Some people suffering from severe mental illness, particularly schizophrenia, hear “voices,” known as auditory hallucinations.
This symptom, which afflicts more than 80% of patients, is among the most prevalent and distressing symptoms of schizophrenia.
Patients “hear voices” speaking to them or about them without anyone actually being there.
Auditory hallucinations, which usually begin in adolescence and young adulthood, “sound” very real to patients and can have a devastating impact on their quality of life because the “voices” are typically distressing and distracting, sometimes compelling the sufferer into suicidal or violent actions.
Uncovering the biological origins of auditory hallucinations is essential for reducing their contribution to the disease burden of schizophrenia.
To investigate the biological origins of hearing “voices” in patients with schizophrenia, a team led by researchers at the Icahn School of Medicine at Mount Sinai used ultra-high field imaging to compare the auditory cortex of schizophrenic patients with healthy individuals.
They found that schizophrenic patients who experienced auditory hallucinations had abnormal tonotopic organization of the auditory cortex.
Tonotopy is the ordered representation of sound frequency in the auditory cortex, which is established in utero and infancy and which does not rely on higher-order cognitive operations.
The study findings, which appears this week in the Nature Partner Journal NPJ Schizophrenia, suggest that the vulnerability to develop “voices” is probably established many years before symptoms begin.
“Since auditory hallucinations feel like real voices, we wanted to test whether patients with such experiences have abnormalities in the auditory cortex, which is the part of the brain that processes real sounds from the external environment,” says Sophia Frangou, MD, PhD, Professor of Psychiatry at the Icahn School of Medicine at Mount Sinai. ”
Specifically, the research team used an ultra-high field scanner with a powerful 7 Tesla magnet to obtain high-resolution images of brain activity while study participants listened passively to tones across a range of very low to very high frequencies.
In healthy brains, these sounds are processed in a very organized fashion; each frequency activates a specific part of the auditory cortex forming a tonotopic map.
The team obtained tonotopic maps from 16 patients with schizophrenia with a history of recurrent auditory hallucination and 22 healthy study participants.
They found that patients showed greater activation in response to most sound frequencies.
Additionally, the mapping of most sound frequencies to parts of the auditory cortex appeared “scrambled” in patients with schizophrenia, suggesting that the normal processes for the organized representation of sound in the brain are disrupted in schizophrenia.
“Because the tonotopic map is established when people are still infants and remains stable throughout life, our study findings suggest that the vulnerability to develop “voices” is linked a deviance in the organization of the auditory system that occurs during infancy and precedes speech development and the onset of psychotic symptoms by many years.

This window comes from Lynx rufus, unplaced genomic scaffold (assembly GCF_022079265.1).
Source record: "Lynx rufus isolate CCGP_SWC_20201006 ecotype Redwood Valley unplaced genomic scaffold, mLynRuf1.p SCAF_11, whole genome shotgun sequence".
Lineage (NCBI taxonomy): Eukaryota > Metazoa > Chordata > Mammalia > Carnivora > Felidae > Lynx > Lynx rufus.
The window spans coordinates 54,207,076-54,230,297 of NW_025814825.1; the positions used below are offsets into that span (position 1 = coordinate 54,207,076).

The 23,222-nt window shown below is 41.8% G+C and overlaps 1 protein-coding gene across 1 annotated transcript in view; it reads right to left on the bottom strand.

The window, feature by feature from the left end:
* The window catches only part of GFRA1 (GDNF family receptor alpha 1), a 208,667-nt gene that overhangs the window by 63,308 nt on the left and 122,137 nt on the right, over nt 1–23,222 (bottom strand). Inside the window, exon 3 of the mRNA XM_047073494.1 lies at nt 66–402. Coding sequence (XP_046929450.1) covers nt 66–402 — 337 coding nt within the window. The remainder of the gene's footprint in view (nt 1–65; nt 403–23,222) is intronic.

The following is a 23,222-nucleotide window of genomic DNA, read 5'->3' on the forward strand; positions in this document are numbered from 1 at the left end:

This is particularly exciting because it means that it might be possible to identify potential vulnerable individuals, such as the offspring of schizophrenia patients, very early on.”
Vulnerability to develop “voices” is probably established many years before symptoms begin.
According to the authors, in addition to helping doctors spot people who are likely to experience hallucinations before the symptoms appear or become severe, the auditory cortex may be an area of consideration for novel neurmodulation methods to help patients who already have symptoms.
Looking ahead, Dr. Frangou’s research team will replicate and expand the current observations in larger samples to determine their relevance to hallucinations across diagnoses and to quantify the association of tonotopic disruption to auditory cortical activation and connectivity during actual hallucinatory experiences.
Funding: The study was supported by the National Institutes of Mental Health, the National Cancer Institute, The Netherlands Organisation for Health Research and Development, the Stanley Foundation and the Brain and Behavior Research Foundation.
Recent trends in psychiatric research and treatment initiatives have focused on specific symptoms or experiential features of psychiatric syndromes, while de-emphasizing conventional diagnostic or classification frameworks.
This includes the National Institute of Mental Health’s Research Domain Criteria, a strategic initiative that encourages the adoption of a trans-diagnostic matrix of units of analysis (ie, from molecules to self-report) regardless of the syndromic/diagnostic context.1 In addition, research groups like the International Consortium on Hallucination Research (ICHR) have encouraged new projects that focus on hallucinations across a range of physical and psychiatric conditions as well as nonclinical populations.2
These and other initiatives have the advantage of supporting high-quality research on segmented aspects of human experience, deliberately avoiding the assumption that diagnostic syndromes represent the most valid and useful object of enquiry.3 However, such a focus risks losing sight of the complex and dynamic experiential context(s) in which hallucinations (or any construct) may arise, which might be essential for determining etiologies, treatments, and other clinical concerns.4,5
In parallel, a limitation of much research in this area is the dominance of operationalized definitions and measurement tools to maximize reliability and simplify diagnostic criteria. While this emphasis on operationalization may help to achieve reliable and interpretable data, it risks a premature simplification of psychopathology.6